A State Department whistleblower has come forward to say the details of a former colleague’s account of the sifting of Benghazi-related documents to identify damaging material “ring true.”
The Daily Signal reported Monday on Raymond Maxwell, a former deputy assistant secretary at the State Department who says he observed an unusual after-hours session in a basement operations room of the agency’s headquarters in Washington in October 2012.
Maxwell said a State Department office director told him those present were ordered to separate out any documents related to the Sept. 11, 2012 terrorist attacks on Americans in Benghazi that could prove damaging to then-Secretary of State Hillary Clinton. While he was present, Maxwell said, Clinton Chief of Staff Cheryl Mills and Deputy Chief of Staff Jake Sullivan stopped by.
>>> EXCLUSIVE: Benghazi Bombshell: Clinton State Department Official Reveals Details of Alleged Document Review
“Document reviews at State following a significant event are not unheard of,” writes department veteran Peter Van Buren in The American Conservative, adding that “an affected office needs to recap how it got to where it is.”
Van Buren continues:
Conducting such a review in secret, on a Sunday, with some of the Secretary’s most senior advisors personally overseeing things, is in fact unheard of. The details of Maxwell’s story ring true, the place, the procedures.
In short, he concludes, “I think Ray Maxwell is credible.”
Van Buren, an author and 24-year veteran of the State Department, was himself a whistleblower. He weighs in on Maxwell’s allegations—and the subsequent attempts to discredit him—in a commentary published today.
“People will claim [Maxwell] is nothing more than a disgruntled employee with an agenda. I don’t think that’s true. Because I was once in his place,” Van Buren writes.
Van Buren also addresses efforts to disparage Maxwell and his story by those who point to the fact that he did not go public sooner:
For whistleblowers to go public, there is a calculus of pain and gain, and working it out takes time. You try to go through channels: Congressman Jason Chaffetz [R-Utah] says Maxwell first told lawmakers his full story privately some time ago. Then you wait in hopes the information will come out without you, that someone else might speak up first; you hint at the truth, hoping someone will take the bait, but instead see faux investigations and bleats about ‘it’s just politics’ further bury it.
Van Buren spent a year leading Provincial Reconstruction Teams in Iraq. He blew the whistle on “incompetence and waste of taxpayer money” as well as “near-complete lack of interest by the [State] Department.”
“In my case, I was ignorant of what would happen once I blew the whistle,” Van Buren adds. “Ray Maxwell had examples to learn from. He likely calculated he needed to securely retire from State before taking Team Clinton head-on.”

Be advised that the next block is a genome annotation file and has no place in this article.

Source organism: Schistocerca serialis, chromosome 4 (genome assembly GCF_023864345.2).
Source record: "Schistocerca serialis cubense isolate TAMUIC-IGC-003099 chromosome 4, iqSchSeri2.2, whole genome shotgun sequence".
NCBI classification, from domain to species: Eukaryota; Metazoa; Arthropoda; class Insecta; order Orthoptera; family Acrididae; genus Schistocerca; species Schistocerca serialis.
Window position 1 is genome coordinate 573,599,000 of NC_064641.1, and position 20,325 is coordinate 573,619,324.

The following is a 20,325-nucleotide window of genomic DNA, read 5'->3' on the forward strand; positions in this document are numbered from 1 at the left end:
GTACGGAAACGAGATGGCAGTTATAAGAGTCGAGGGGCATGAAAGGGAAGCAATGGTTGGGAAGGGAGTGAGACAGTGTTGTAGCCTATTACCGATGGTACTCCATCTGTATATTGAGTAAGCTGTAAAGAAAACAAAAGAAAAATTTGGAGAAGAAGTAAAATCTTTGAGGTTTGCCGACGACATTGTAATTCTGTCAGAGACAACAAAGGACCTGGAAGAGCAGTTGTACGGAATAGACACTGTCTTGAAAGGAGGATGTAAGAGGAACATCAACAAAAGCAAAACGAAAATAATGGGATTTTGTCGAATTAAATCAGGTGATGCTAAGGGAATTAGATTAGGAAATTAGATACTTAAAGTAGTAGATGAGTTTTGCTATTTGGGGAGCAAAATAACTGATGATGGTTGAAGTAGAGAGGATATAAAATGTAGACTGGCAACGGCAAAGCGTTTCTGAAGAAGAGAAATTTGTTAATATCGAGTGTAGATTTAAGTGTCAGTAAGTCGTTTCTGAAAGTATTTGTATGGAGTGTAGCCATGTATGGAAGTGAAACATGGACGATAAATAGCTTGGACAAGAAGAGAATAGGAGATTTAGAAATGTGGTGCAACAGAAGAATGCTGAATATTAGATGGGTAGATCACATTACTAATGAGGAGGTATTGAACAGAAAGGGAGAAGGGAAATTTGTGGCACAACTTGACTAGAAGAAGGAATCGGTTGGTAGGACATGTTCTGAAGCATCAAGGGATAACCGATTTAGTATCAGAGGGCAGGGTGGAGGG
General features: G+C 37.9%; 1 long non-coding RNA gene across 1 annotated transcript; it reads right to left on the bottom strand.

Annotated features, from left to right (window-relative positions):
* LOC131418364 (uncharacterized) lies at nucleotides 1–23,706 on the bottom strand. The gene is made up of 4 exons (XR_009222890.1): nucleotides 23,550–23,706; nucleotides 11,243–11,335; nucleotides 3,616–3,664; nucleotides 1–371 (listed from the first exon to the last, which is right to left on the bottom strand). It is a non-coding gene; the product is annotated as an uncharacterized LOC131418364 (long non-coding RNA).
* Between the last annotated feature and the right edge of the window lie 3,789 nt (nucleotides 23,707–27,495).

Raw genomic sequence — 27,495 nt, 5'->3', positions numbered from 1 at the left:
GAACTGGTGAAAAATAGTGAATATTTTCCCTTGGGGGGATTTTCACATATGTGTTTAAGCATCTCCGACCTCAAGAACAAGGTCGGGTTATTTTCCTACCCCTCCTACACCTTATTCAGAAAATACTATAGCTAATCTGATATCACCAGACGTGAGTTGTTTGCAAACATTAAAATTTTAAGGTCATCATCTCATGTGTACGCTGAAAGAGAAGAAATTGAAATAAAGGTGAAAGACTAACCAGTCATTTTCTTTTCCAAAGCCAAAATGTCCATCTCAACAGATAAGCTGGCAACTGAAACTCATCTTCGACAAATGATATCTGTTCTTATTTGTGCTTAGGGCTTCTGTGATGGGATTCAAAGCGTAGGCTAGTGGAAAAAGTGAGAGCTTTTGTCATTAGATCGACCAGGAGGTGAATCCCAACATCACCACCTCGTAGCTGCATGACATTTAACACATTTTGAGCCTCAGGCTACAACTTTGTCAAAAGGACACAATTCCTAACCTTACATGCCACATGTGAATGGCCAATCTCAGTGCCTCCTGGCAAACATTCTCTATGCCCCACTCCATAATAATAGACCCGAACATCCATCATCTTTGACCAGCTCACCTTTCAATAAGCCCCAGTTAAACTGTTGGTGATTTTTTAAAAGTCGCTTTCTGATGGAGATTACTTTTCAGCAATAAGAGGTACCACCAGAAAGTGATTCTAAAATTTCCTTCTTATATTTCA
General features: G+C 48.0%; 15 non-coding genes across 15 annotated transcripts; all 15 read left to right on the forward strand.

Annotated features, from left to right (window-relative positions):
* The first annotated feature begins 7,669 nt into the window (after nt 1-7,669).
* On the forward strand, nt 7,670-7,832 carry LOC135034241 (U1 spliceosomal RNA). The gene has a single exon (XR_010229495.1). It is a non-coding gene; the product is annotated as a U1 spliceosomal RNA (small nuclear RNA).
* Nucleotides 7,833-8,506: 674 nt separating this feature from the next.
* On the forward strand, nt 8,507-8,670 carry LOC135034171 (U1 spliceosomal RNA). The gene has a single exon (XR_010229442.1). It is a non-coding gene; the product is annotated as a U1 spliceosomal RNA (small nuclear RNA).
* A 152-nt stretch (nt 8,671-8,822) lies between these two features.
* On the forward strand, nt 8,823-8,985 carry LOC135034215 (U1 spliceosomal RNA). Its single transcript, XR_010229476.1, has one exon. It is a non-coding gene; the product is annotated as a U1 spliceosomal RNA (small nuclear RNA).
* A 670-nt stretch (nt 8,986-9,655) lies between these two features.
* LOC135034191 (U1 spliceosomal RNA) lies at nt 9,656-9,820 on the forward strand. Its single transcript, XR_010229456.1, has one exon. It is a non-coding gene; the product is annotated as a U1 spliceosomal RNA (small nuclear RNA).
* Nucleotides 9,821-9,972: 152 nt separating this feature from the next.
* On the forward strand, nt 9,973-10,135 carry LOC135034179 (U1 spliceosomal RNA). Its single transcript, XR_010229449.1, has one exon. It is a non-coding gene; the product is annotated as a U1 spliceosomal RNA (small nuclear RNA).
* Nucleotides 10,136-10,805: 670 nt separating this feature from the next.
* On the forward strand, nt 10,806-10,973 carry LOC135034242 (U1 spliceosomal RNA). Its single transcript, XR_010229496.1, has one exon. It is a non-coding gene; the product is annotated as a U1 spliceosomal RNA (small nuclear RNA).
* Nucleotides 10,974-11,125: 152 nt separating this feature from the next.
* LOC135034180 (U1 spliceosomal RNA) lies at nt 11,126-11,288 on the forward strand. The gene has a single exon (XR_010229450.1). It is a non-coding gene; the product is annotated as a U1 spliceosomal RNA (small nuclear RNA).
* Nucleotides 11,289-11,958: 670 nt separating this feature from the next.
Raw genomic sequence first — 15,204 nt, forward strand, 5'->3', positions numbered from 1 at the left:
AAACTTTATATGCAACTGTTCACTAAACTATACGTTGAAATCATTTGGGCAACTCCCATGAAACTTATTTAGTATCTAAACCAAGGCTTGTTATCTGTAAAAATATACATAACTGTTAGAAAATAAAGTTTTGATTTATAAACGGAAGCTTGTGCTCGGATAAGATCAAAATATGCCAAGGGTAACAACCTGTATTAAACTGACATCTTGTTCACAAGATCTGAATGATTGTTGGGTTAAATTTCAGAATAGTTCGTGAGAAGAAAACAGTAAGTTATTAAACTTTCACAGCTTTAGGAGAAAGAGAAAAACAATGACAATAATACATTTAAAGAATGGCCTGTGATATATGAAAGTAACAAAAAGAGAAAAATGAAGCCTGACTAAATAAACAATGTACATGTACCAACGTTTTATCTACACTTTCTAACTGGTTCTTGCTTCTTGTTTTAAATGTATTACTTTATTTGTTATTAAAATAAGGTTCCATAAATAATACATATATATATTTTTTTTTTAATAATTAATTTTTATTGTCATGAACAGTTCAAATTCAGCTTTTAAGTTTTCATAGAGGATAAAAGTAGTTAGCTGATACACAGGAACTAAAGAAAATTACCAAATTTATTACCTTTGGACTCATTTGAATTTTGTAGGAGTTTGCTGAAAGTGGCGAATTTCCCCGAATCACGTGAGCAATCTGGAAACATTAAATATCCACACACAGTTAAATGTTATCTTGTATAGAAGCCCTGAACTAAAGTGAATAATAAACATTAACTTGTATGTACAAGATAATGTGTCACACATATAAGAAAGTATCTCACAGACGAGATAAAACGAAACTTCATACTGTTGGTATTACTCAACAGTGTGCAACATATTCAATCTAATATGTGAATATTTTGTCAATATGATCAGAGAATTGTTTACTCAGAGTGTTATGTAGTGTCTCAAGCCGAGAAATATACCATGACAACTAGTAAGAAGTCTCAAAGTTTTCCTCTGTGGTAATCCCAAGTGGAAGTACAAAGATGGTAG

After he wrote a book exposing what he saw, Van Buren recalls, “my security clearance was pulled; my case was sent to the Department of Justice for prosecution; I was frog-marched out of my office and forbidden to enter any State Department facility; I was placed on a Secret Service watch list as a potential threat to Mrs. Clinton; the pension I earned over a long career was threatened.”
There was a two-year gap between much of what I saw in Iraq and my public coming out. The same was true for [Edward] Snowden and other whistleblowers. You don’t just wake up one morning and decide to turn your own life, and that of your family, upside down, risking financial ruin, public shaming and possibly jail time. It is a process, not an event. You have to wonder what your fate will be once the media grows bored with your story, how far your actions will follow you. Fear travels with you on your journey of conscience.
Mills, Sullivan and Clinton offered no comment on Maxwell’s allegations. The State Department this week did not interview Maxwell to investigate details, and instead responded by saying the Accountability Review Board had unfettered and direct access to State Department people and documents.
Van Buren concludes his commentary:
Checks of State Department entry and exit records and room use requests should establish the basic facts. Proving what happened at that document review will be much, much harder and will focus in large part on Maxwell’s own credibility.
Is Maxwell a disgruntled employee with an agenda? Possibly, but whistleblowers act on conscience, not revenge; the cost is too high for that, and in this day revenge is available much cheaper via a leak or as an unnamed source. Going public and disgruntlement often coincide but are not necessarily causally connected. Knowing the right thing to do is easier than summoning the courage and aligning one’s life to step up and do it.
I think Ray Maxwell is credible. I don’t think his timing suggests he is not. We’ll see, paraphrasing Clinton’s own words on Benghazi, if it really matters anymore, and what difference it does make.